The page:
Effect of cooling and packaging methods on the quality deterioration of redfish fillets
The aim of the experiment was to evaluate the effect of slush ice cooling after filleting and / or packing in vacuum packaging on the deterioration of the quality of fresh redfish fillets. The fillets were stored at -1 ° C for 6 days to simulate well-executed sea transport in foam plastic boxes and then at 2 ° C, as happens after delivery abroad and storage in retail. Product and ambient temperature were monitored from packaging and sensory evaluation, microbial and chemical measurements were performed. The fish was caught in the spring and processed 6 days after fishing. The results show that the quality of the raw material was not the best during packaging as the development process (PV and TBARS) was well underway. This probably explains why none of these refrigeration methods led to an increase in shelf life. It was also found that there was no benefit in cooling the fillets unprotected in slush ice as the microbial growth and formation of TVB-N and TMA in the fillets was faster with further storage. However, it seems preferable to refrigerate vacuum packed fillets in ice cream as this method has led to slower growth of pest microorganisms, lower TMA levels and a slower development process. Photobacterium phosphoreum is important in the process of damaging fresh redfish fillets, regardless of the packaging method.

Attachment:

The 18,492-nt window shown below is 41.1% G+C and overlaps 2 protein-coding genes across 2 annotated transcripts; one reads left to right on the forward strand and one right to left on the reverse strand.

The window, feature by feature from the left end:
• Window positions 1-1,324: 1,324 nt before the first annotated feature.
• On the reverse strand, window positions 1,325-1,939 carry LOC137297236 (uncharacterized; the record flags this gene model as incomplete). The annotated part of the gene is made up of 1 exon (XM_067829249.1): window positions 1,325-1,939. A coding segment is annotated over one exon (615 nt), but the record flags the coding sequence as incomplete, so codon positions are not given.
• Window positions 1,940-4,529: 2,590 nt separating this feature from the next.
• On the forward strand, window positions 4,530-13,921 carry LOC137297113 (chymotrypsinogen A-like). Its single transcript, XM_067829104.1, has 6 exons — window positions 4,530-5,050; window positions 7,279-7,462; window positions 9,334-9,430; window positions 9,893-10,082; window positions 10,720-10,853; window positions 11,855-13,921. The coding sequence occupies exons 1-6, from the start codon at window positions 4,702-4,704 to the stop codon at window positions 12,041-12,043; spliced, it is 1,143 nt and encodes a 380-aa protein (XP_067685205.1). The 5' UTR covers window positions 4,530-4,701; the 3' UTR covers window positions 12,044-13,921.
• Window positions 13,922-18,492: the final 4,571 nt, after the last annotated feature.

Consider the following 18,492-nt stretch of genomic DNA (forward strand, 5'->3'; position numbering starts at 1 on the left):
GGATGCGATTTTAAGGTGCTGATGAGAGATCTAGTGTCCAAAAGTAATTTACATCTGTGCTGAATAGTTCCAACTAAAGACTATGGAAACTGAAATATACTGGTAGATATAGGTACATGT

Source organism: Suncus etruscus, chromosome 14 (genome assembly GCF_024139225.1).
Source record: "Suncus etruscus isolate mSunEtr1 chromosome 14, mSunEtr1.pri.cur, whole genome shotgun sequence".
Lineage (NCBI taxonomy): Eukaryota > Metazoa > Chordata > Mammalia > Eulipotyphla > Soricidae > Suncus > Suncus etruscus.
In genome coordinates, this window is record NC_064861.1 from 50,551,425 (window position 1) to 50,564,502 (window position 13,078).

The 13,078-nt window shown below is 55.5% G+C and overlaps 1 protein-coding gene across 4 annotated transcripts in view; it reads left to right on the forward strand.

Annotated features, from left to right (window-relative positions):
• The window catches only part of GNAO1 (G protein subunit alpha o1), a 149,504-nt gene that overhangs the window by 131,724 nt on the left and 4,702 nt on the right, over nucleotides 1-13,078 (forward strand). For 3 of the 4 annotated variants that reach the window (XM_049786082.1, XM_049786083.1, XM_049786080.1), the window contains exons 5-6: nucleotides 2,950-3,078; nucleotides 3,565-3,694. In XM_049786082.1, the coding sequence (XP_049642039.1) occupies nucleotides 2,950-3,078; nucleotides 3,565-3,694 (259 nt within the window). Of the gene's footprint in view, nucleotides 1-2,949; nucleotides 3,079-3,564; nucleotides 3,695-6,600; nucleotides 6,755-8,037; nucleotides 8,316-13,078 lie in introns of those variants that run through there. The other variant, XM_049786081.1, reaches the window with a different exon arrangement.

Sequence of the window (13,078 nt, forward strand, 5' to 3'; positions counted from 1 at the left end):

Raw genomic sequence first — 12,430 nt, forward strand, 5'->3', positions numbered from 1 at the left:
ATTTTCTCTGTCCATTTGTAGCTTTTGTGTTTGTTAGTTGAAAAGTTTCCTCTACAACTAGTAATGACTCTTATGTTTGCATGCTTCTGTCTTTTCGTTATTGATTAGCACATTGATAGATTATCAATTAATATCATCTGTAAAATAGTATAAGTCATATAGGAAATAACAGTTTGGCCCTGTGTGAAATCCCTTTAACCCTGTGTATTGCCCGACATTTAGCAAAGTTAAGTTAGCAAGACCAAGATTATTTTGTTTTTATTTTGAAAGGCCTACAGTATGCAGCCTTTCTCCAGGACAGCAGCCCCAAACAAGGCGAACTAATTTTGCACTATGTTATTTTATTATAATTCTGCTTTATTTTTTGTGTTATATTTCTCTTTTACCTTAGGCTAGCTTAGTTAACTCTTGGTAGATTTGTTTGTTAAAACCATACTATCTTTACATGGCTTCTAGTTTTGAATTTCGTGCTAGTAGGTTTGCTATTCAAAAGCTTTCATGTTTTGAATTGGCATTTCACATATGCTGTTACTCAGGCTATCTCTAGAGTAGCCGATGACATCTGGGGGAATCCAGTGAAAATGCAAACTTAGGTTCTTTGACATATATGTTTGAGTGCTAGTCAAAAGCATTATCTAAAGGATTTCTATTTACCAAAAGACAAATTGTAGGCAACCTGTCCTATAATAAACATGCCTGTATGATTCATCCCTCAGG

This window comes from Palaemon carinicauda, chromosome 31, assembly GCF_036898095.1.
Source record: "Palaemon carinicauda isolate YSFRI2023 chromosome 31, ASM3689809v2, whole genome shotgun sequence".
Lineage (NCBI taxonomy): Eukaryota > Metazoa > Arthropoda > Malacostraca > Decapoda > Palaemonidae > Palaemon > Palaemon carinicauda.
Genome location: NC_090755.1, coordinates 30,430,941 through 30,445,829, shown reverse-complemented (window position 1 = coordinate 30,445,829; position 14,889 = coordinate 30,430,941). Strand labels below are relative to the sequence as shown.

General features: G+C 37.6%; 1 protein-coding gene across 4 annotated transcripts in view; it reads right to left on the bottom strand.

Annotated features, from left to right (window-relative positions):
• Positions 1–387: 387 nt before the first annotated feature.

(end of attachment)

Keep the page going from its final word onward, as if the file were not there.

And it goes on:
The aim of this study was to evaluate the effect of slurry ice cooling in process (post ‐ filleting) and packaging method (+/‐ oxygen) on the quality deterioration of skinned redfish fillets during storage in expanded polystyrene boxes simulating well ‐ performed sea freight transportation (6 days at ‐1 ° C) followed by storage at the retailer (2 ° C). Also, to assess the use of vacuum ‐ packaging to protect the fillets from direct contact with the cooling medium (slurry ice) and to achieve superchilling following extended treatment. Temperature monitoring as well as sensory, chemical and microbial analyzes were performed. The fish was caught in the spring and processed 6 days post catch. The results show that quality of the fillets was not optimal at packaging, due to the detection of primary and secondary oxidation products. This may have been the reason why shelf life extension was not achieved by any of the methods evaluated. Further, there was no advantage of cooling the fillets unpacked since this method stimulated microbial growth and formation of basic amines. On the other hand, slurry ice cooling of vacuum ‐ packaged fillets led to a slower microbial development, the lowest TMA level and delayed autoxidation. Finally, the importance of Photobacterium phosphoreum in the spoilage process of redfish fillets, independently of the packaging method, was demonstrated.